There is, no doubt, an electric current inside the tornado. This has been confirmed by a variety of methods, and has been estimated at 100~250 amps. That doesn't seem like a lot, but when motivated by tens of millions of volts over a distance of several kilometers, that works out to hundreds of millions of watts. And that's enough power to make the current a reentrant thermodynamic factor as well. In other words, the low pressure inside the updraft reduces the resistance of the air, which opens up a conduit for the flow of electricity. The electric current heats the air, which reinforces the updraft. Hence the updraft and the current inside it are mutually-enhancing, and this results in a self-stabilizing concentration of forces.
But such thinking drives us head-long toward a brick wall. Instinctively we would frame the concept of an "electric tornado" as a discharge between the cloud and the ground. Yet if that was the case, tornadoes would display an unmistakable preference for differences in conductivity in the ground. For example, they would latch onto things like railroad tracks and rivers, and refuse to break away until the storm had moved closer to some other high-conductivity feature on the ground. Yet this is definitely not the case. Thousands of tornado tracks have been analyzed, and the cases where the tornadoes appeared to follow geographic features were simple coincidences, well within statistical predictions. This left the researchers scratching their heads, wondering how there could be that much current, and no distinct preference for conductivity in the ground.
Yet if we look at an even broader set of observations, it all makes sense. The air flowing into the tornado has developed an electric charge. This, also, has been confirmed by a variety of methods. The sign of the charge is positive, and the strength of the charge induces an opposite charge in the surface of the Earth, resulting in an electrostatic attraction that makes the air hug the ground as it approaches the tornado. The charge inside the cloud is negative. So while the inflowing air is attracted to the Earth, the negative charges inside the cloud are attracted to the positively-charged air flowing into the vortex. The low pressure inside the vortex enables the flow of current. But it's not from the cloud down to the ground, but rather, from the cloud down into the air flowing into the tornado. Where positive and negative charges meet inside the tornado, the positive charge that was binding the air to the surface is neutralized. So the air is now free to ascend in response to the low pressure aloft. It is also heated by the current, which makes it rise faster, and which makes it an even better conductor.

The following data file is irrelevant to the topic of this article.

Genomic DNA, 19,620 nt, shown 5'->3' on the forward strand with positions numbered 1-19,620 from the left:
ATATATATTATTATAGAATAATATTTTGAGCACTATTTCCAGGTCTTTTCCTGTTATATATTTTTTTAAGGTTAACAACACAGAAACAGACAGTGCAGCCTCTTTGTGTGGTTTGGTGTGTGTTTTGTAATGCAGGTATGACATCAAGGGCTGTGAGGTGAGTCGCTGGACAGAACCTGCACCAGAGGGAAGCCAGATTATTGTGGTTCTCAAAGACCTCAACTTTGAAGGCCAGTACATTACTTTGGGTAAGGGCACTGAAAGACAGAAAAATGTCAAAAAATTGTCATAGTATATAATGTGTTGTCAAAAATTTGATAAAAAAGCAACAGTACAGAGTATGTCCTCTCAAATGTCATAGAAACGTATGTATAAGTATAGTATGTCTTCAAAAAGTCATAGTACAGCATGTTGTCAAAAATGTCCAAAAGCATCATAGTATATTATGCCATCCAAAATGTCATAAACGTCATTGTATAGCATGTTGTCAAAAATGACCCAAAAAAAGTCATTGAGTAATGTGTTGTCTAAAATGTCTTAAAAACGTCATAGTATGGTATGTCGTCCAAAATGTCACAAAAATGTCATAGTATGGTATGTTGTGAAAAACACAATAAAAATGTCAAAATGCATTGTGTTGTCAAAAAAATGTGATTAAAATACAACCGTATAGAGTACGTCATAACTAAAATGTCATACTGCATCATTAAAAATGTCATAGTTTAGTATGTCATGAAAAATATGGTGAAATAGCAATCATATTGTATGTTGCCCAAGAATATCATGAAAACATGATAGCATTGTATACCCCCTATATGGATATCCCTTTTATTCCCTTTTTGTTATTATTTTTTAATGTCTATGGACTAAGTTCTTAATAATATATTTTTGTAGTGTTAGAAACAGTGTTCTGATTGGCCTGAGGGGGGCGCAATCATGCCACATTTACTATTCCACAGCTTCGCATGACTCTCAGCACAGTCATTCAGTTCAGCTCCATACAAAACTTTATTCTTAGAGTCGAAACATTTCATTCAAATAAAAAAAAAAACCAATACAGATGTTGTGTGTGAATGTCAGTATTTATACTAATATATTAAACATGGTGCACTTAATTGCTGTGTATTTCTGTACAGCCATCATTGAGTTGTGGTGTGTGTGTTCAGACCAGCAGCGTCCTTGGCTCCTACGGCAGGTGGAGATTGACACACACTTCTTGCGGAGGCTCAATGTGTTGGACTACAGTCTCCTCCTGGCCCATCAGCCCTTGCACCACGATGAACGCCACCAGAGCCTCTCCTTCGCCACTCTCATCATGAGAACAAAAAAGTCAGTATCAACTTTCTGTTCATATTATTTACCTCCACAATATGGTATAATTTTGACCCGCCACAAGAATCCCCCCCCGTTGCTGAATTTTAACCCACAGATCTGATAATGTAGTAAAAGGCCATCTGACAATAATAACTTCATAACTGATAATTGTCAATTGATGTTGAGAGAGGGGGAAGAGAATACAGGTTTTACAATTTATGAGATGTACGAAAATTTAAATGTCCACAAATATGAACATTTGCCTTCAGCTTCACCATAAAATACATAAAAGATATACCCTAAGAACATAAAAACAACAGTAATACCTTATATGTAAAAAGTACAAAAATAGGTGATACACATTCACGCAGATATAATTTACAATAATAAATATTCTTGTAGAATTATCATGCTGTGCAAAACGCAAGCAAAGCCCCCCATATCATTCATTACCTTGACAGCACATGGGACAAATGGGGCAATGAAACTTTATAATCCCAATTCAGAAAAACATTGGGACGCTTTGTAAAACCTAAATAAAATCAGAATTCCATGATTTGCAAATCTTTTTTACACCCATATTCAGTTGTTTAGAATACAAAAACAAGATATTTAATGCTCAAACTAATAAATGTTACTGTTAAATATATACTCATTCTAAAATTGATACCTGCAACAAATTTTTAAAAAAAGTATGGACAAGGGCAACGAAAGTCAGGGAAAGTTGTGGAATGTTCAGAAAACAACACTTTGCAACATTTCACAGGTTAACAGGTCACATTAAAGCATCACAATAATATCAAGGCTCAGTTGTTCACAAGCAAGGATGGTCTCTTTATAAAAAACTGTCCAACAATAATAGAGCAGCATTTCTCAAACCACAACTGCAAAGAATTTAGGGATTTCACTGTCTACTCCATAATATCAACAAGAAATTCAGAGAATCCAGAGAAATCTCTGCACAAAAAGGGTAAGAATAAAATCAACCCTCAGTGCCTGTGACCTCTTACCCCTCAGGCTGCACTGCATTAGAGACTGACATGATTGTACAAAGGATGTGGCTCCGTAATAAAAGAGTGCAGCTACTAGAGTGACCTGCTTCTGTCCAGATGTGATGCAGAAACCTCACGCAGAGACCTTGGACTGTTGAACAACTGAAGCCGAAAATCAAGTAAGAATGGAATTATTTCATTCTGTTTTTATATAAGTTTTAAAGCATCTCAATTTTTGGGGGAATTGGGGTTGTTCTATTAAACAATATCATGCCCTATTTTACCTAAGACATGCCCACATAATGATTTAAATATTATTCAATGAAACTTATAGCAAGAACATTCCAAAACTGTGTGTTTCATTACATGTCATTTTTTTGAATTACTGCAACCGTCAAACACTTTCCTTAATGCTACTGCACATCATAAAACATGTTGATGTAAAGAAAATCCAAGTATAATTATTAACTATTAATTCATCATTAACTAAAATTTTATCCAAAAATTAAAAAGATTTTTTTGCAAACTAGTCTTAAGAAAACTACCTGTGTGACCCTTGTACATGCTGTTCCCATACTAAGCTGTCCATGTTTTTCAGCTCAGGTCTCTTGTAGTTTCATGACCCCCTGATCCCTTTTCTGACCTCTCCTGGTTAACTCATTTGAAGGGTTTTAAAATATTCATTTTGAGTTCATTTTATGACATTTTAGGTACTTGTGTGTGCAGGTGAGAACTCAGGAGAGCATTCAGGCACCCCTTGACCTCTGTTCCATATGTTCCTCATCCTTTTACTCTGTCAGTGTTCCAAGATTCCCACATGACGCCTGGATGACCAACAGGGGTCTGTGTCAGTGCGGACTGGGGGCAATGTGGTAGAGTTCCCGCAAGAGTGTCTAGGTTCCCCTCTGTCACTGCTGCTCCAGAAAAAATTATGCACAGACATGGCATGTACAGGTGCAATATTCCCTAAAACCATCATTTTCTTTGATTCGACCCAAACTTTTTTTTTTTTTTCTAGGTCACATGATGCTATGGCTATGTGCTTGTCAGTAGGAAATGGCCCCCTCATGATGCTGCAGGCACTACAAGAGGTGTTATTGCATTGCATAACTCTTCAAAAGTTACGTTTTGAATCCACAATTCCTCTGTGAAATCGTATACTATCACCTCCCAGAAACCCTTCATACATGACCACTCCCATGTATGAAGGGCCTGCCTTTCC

At first blush, this appears to be a strange concoction of extraneous facts, that magically develop these extreme properties. But these are well-known facts, and the mutually-enhancing nature of these forces could only result in an extreme concentration of the effect. And this is precisely the nature of tornadoes. And while there are many theories concerning the nature of tornadoes, there is only one way to work all of the way through it, with no spare parts left on the table when we're done. Tornadoes are the result of the interactions among several different types of factors. They are fundamentally a fluid dynamic phenomenon, and fluid dynamics can account for 99% of the overall amount of energy getting expended. But fluid dynamics can only account for about 15% of the energy getting expended directly at the surface of the Earth. So we can get a vortex with the fluid dynamic factors present, but not one as robust as a tornado, and not one that is so well-defined at the surface. The EM factors, by themselves, can account for some of the phenomena, but fall well short of a complete description. But when we put it all together, we find that tornadoes do not pick up a little bit of force from fluid dynamics, and a little bit more from EM, and such adds up to 100%. Rather fluid dynamics has 15%, EM has 15%, and the combinatorial effects add up to 100%.
Within this framework, the complete range of distinctive properties of tornadoes can be explained.
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